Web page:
CAPE ELIZABETH — Sheri Piers and her training partner Kristin Barry agreed that there was no way they would run the first mile faster than 5 minutes, 30 seconds.

So when the two Maine runners passed the one-mile mark in the TD Banknorth Beach to Beacon 10K, Piers gasped when she looked at her watch.

The pace? 5:18.

“When I saw that, I knew that would come back and bite us at the end,” Piers said.

Ben True had a similar experience. One month shy of heading West and joining the renowned Oregon Track Club, the Greely High School and Dartmouth College product stayed near the back of the lead pack of 10 African runners. True hit the mile mark at 4:23. 

“Yeah, that was a little quicker than I probably wanted … but I felt great,” True said, smiling at the thought of that opening mile.

Realizing such a pace was running suicide, True backed off immediately and settled into a 4:40 pace.

While both runners admitted to struggling through some of the later stretches Saturday on the 6.2-mile course, both Piers and True ran races that produced an unfamiliar sight in the 12-year history of the Beach to Beacon — Maine runners in the top 10. Both runners snuck in at No. 10 and also broke the course record for Maine runners.

No Maine runner — male or female — had ever finished in the top 10 before True and Piers broke up the usual pack of elite world-class runners.

True, 23, obliterated the former men’s mark, crossing the finish line in a sizzling 29:10 — nearly a minute-and-a-half faster than the former mark of 30:35. Mixing it up with the pack of mostly Africans produced a record that is likely to stand for many years.

“I wanted to go out and hang on to the back of them,” True said. “I knew a few guys would start coming back throughout the race. I just wanted to get myself in position so when they started breaking off the pack and started to string out, that I’d be able to move up.

“I did that a little bit. I wish I had run a little faster and was a little further off the pack, but that’s racing. I didn’t bring my best race, but it was a good effort.”

That effort earned True $2,000 in prize money, which will help seed True’s burgeoning professional running career in Oregon. 

Piers, 38, of Falmouth, fought off her “demons” to break the tape in 31:17, knocking 20 seconds off of Barry’s one-year old course record to also pocket $2,000.

The fast, early pace contributed to Piers’ moment of doubt midway through the race.  

“The demons entered my head a little bit, but you go, ‘you know what, today is the day you’re going to hurt,'” Piers said. “You have to shut them down right away because it is such a short race.”

Barry, who missed valuable training time with an injury, hung on for third in the Maine women’s division, 32 seconds behind runner-up Susannah Beck, who was the fastest masters (over 40) finisher.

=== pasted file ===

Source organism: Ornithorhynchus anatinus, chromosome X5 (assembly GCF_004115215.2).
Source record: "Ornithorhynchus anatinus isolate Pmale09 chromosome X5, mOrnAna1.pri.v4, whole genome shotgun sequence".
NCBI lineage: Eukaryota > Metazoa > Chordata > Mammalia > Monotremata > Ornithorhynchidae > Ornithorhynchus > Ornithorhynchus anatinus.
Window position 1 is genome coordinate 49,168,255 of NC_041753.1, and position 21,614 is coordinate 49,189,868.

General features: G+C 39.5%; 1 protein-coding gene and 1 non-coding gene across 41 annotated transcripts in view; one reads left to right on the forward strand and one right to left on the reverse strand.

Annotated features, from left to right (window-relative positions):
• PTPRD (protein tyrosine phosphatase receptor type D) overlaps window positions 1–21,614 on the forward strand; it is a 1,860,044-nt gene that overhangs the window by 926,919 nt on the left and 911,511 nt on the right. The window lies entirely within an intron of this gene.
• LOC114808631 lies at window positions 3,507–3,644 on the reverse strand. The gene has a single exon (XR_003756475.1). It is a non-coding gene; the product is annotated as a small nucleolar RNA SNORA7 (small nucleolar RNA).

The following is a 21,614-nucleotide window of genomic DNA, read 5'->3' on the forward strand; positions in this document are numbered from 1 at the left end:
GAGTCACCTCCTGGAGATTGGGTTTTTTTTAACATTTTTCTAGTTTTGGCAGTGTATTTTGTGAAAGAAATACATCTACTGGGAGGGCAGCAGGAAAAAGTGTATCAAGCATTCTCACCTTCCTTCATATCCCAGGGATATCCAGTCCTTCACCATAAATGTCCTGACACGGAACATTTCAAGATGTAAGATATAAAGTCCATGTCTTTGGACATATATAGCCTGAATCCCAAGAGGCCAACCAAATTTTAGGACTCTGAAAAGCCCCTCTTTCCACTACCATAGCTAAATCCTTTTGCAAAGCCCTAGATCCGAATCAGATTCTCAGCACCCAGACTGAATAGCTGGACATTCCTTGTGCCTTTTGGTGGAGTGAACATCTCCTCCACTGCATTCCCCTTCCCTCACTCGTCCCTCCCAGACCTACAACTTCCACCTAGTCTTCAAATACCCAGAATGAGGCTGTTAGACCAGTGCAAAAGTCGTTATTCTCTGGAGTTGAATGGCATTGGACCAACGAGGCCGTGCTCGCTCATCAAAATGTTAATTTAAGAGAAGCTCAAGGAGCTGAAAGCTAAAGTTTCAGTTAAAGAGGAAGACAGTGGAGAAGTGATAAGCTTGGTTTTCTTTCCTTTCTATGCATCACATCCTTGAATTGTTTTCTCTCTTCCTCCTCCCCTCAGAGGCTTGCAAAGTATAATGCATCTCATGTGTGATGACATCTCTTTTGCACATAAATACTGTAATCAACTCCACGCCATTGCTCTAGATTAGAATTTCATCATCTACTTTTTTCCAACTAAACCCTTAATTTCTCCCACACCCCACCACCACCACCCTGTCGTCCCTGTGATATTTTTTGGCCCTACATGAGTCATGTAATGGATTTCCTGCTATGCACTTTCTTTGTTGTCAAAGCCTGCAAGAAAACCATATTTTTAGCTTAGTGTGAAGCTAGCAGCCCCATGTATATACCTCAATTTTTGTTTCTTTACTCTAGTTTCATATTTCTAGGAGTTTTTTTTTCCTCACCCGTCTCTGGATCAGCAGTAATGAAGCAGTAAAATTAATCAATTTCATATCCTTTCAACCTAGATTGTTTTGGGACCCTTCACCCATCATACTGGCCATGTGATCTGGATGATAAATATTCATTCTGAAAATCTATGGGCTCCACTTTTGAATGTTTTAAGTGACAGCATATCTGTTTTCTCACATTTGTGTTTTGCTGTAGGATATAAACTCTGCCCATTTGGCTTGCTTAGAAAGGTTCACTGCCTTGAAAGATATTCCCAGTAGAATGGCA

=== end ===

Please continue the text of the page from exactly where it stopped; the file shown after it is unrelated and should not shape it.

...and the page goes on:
Mandy Ivey of Paris, who will captain the Colby College cross country team this fall, cracked the top five in 39:07. 

While the Maine runners created the buzz with course records and top-10 finishes, the Kenyan runners maintained their grip in the men’s division. Ed Muge held off a late challenge from countryman Boaz Cheboiywo to win the men’s race for the second consecutive year. His winning time of 28:04 was 12 seconds slower than last year’s victory. It was also the slowest winning time since 2002.

Kenyans have won the last 10 Beach to Beacon races.

Three-time champion and crowd favorite Gilbert Okari, who has run little the past couple of years due to injuries, pressed the early pace on the flat sections of the course, but the downhill portions proved to be Okari’s downfall.

“After 3½ miles, my left knee began hurting,” Okari said. “So, I had to let them go on the downhills.”

Them, included Muge, Cheboiywo and Ethiopian runners Ibrahim Jeilan Gashu and Tekestre Kebede. Within a half mile, the race was on when Muge threw in a 4:21 split during the fifth mile, with Gashu close in pursuit.

According to eventual runner-up Cheboiywo, that spurt won Muge the race.

“I felt really strong all the way through, but when they took off, I held back,” said Cheboiywo, who was fifth last year. “I needed to go with them. They worked together, and they gapped me so it was hard to close on them.

“If I had gone with them, I think I would have won the race, but second is pretty good. I didn’t push myself to the limit and I just had too much left at the end.”

Cheboiywo did close the gap over the final mile, but ran out of space and finished four seconds behind Muge. Gashu, at 20 the youngest elite runner in the field, took third and Okari hung on to place fourth. 

In the women’s division, Irine Limika of Kenya broke away from a four-woman pack with two miles remaining to post a six-second victory over Morocco’s Nadia Ejjafini. Former world champion Berhane Adere of Ethiopia recovered from a nasty fall, which left her arm, hip and knee bloody, to finish third.

The early portion of the women’s race was more like a race on the track, with the pack jostling and bumping one another for position.

“There was some bumping,” Limika said. “It get’s like that sometimes. It’s nothing personal.”

All the bumping had nothing to do with Adere’s spill, who was clipped by a male runner a couple of miles into the race.

A pre-race favorite, Adere fought her way back to rejoin the leaders, but she had nothing left for the late hills. That was where Limika made her break.

Limika will represent Kenya at the world championships in Berlin later this month, competing in the marathon.

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Local runners in the top 400

21. Jeff Caron 31:53

40. Tyler Gasud 32:55

223. Amanda Ivey 39:07

238. Mark Bancroft 39:34

267. Scott Brown 40:08

301. Michael Trundy 40:57


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